Author Topic: Sunday Success double BIAB brew Day  (Read 3017 times)

Offline breweite

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Sunday Success double BIAB brew Day
« on: August 20, 2012, 10:57:29 PM »
 As my first post, I'd like to quick thank everyone for their insightful contributions.  I use a lot of information from these forums in my brew day, so thanks.  Secondly, I love to share with the community a success story.  I've been homebrewing for a little over a year.  It didn't take me long to switch to all grain, and then discover BIAB. 

The Things I Brew by: Small batches, Variety, and Cheap!  So with two pots at 4+ gallons, and two cheap home depot paint-strainer bags I figured why not..? I brewed an ALT and an OktoberALT simultaneously.   I made two small batches (2.5 gallons) in the time of one typical 5 gallon brew day. I purchased one vial of yeast, two oz of hop pellets, and about 5 lbs for each grain bill. (cheap shopping list..)  I split my 1 gallon wlp036 starter and 1 oz of Perle/ 1oz of Hallertau between the two.  I had both pots on an electric stove at the same time.  One took a little longer than the other to heat up to strike temperature, which worked out perfectly.  It gave me just enough time to mash in, cover, rest, pull grains, boil, additions, etc.. and then switch over to the other and do the same thing. I kept a wrist watch on for one pot and my microwave timer for the other and a big sticky note for both boils. Also, cooling down 2.5 gallons of wort takes me about 10mins, whereas, a 5 gallon batch ice bath will take me about 30mins.  I'd really encourage anyone who likes small batches and BIAB to give this a shot.  As long as you brew something that will take the same yeast and hops (depending on how frugal you are..) it can easily be done.. this is going to be my new typical brew day! (aha Moment)

here are a few questions/interesting points to be made.  I got 1 wort up to boil very quickly with a beautiful hot break (small pot) and then the next wort (bigger pot) took me about 30mins to get to a boil...  What will come of this? 

I made a 3L starter,planned to give each batch of wort about 1.5L (according to mr. malty), however, how do I measure this?? I measured my 3L starter out, then decanted, saved a little liquid, swooshed it around really well, and measured it out.  It came out to be 1.5 cups each?  Anyone have experience with this?  I worry about this splitting and pitching.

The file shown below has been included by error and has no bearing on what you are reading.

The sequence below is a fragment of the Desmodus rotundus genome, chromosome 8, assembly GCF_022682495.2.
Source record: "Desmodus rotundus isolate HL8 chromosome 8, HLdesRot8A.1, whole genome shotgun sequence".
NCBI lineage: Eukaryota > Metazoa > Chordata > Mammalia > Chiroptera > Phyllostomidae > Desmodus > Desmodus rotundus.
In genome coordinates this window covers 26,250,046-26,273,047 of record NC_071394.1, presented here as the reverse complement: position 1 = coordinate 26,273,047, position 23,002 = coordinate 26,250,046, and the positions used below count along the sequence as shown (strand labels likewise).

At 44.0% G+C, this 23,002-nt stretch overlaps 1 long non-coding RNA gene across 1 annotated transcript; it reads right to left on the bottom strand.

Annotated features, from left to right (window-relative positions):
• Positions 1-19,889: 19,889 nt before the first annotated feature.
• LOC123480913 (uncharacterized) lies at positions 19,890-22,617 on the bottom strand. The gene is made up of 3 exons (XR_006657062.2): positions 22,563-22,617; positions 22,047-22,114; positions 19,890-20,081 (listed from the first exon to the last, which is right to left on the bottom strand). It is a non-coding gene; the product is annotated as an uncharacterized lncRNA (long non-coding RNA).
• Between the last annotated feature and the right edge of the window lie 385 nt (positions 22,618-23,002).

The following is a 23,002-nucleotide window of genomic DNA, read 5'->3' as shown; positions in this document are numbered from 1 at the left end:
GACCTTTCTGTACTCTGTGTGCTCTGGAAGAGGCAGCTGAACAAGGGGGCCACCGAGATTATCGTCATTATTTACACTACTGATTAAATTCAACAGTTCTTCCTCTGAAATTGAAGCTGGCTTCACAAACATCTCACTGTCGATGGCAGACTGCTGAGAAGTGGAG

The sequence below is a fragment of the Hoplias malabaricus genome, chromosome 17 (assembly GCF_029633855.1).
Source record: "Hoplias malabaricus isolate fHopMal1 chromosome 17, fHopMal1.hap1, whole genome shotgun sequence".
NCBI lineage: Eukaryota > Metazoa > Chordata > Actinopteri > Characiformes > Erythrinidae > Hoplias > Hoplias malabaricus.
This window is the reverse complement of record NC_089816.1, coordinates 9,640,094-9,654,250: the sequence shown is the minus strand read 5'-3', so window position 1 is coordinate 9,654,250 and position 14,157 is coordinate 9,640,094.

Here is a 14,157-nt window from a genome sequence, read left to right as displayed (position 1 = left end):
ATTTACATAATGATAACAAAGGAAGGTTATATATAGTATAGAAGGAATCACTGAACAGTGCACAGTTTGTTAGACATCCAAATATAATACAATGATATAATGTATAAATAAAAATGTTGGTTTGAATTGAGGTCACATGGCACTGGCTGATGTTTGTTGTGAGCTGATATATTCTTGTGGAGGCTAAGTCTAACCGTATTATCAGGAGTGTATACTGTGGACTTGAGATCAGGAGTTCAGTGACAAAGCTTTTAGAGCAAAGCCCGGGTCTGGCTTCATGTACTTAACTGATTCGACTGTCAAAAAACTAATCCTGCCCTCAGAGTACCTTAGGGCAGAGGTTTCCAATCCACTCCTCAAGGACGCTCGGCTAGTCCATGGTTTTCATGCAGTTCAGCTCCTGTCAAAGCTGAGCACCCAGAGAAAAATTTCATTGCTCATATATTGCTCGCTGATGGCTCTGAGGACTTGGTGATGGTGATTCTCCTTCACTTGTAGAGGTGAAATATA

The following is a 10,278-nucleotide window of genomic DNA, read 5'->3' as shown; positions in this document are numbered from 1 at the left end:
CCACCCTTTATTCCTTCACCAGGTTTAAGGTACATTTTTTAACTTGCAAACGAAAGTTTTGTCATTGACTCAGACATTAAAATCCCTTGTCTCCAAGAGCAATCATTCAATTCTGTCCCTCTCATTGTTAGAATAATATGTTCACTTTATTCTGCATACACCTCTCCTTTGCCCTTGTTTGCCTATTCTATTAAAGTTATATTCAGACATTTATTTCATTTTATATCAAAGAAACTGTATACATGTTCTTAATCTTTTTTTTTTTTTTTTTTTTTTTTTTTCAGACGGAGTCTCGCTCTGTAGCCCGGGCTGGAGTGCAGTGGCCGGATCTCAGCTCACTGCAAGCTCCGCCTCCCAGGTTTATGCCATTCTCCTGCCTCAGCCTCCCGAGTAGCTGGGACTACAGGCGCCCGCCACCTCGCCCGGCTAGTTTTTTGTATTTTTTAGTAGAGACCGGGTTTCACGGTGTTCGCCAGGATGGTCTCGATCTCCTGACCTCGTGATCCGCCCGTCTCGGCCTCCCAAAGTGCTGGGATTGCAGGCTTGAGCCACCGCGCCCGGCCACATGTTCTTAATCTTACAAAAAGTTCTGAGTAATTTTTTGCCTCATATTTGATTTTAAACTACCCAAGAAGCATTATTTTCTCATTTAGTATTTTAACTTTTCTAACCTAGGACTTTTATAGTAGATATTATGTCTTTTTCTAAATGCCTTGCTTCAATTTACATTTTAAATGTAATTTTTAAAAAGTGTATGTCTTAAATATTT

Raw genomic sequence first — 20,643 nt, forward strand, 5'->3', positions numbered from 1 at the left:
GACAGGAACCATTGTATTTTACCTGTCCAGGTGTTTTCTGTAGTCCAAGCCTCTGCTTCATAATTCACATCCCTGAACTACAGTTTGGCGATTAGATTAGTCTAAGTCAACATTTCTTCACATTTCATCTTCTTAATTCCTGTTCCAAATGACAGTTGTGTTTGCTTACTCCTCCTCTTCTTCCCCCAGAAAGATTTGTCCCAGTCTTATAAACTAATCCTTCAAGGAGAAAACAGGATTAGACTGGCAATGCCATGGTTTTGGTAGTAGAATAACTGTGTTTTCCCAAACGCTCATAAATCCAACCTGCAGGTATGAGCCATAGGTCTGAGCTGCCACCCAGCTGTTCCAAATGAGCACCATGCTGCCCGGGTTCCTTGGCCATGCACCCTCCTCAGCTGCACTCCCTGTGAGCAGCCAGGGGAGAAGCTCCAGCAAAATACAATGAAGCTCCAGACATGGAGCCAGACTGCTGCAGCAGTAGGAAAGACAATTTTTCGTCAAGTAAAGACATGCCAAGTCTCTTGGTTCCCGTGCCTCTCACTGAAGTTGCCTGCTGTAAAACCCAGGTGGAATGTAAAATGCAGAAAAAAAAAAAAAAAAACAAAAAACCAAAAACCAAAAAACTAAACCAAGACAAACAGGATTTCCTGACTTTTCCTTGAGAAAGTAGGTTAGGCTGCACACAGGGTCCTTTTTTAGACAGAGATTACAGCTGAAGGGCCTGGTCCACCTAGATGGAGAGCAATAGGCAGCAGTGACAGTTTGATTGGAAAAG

Cheers from Austin, Tejas!

Offline euge

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Re: Sunday Success double BIAB brew Day
« Reply #1 on: August 20, 2012, 11:22:52 PM »
Sounds like you are doing everything just fine!

I like the idea of doing two different batches at one time. A variety helps on the experience level and keeps boredom at bay. ;)
The first principle is that you must not fool yourself, and you are the easiest person to fool. -Richard P. Feynman

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Offline newrocset

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Re: Sunday Success double BIAB brew Day
« Reply #2 on: September 29, 2012, 12:48:19 PM »
I have been developing small batches myself, mostly for experimentation at this point.  I've had mixed results since I'm trying different pitching practices and fermentation temps...I have been using dry yeast for my 2 gallon batches...last one I did, I used 1/2 a pack and I don't think it's enough.

What kind of mash temps do you use for brew in a bag?  Are they the same as a regular all-grain brew, or do you make adjustments?  Also, I'm wondering if pitching a whole pack of dry yeast is too much.
I'm also thinking of doing a 2 gallon batch as a lager starter for a Baltic Porter or MaiBock and just pitching a smack pack in the wort...does a small batch lager ferment out quicker than a 5 gallon batch?
Have a Kolsch and a smile!

Offline erockrph

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Re: Sunday Success double BIAB brew Day
« Reply #3 on: September 29, 2012, 02:34:32 PM »
Congrats on what sounds like a great brew day. I had a brewday not too long ago where I brewed 7 one-gallon extract batches one after another. It's challenging to have a bunch of stuff going on simultaneously, but it makes for a really fun and rewarding experience.

I don't think you'll see much of a difference in the batch that took longer to come up to a boil. At most, it may end up fermenting a point or so dryer depending on how much longer it took to get above mash-temp range.

As far as how you handled the yeast, it sounds like a good plan. For my 7-batch day, I just made a big starter, crash-cooled, and pitched a measured amount of slurry into each fermenter based on Mr Malty's calculator.
Eric B.

Finally got around to starting a homebrewing blog: The Hop Whisperer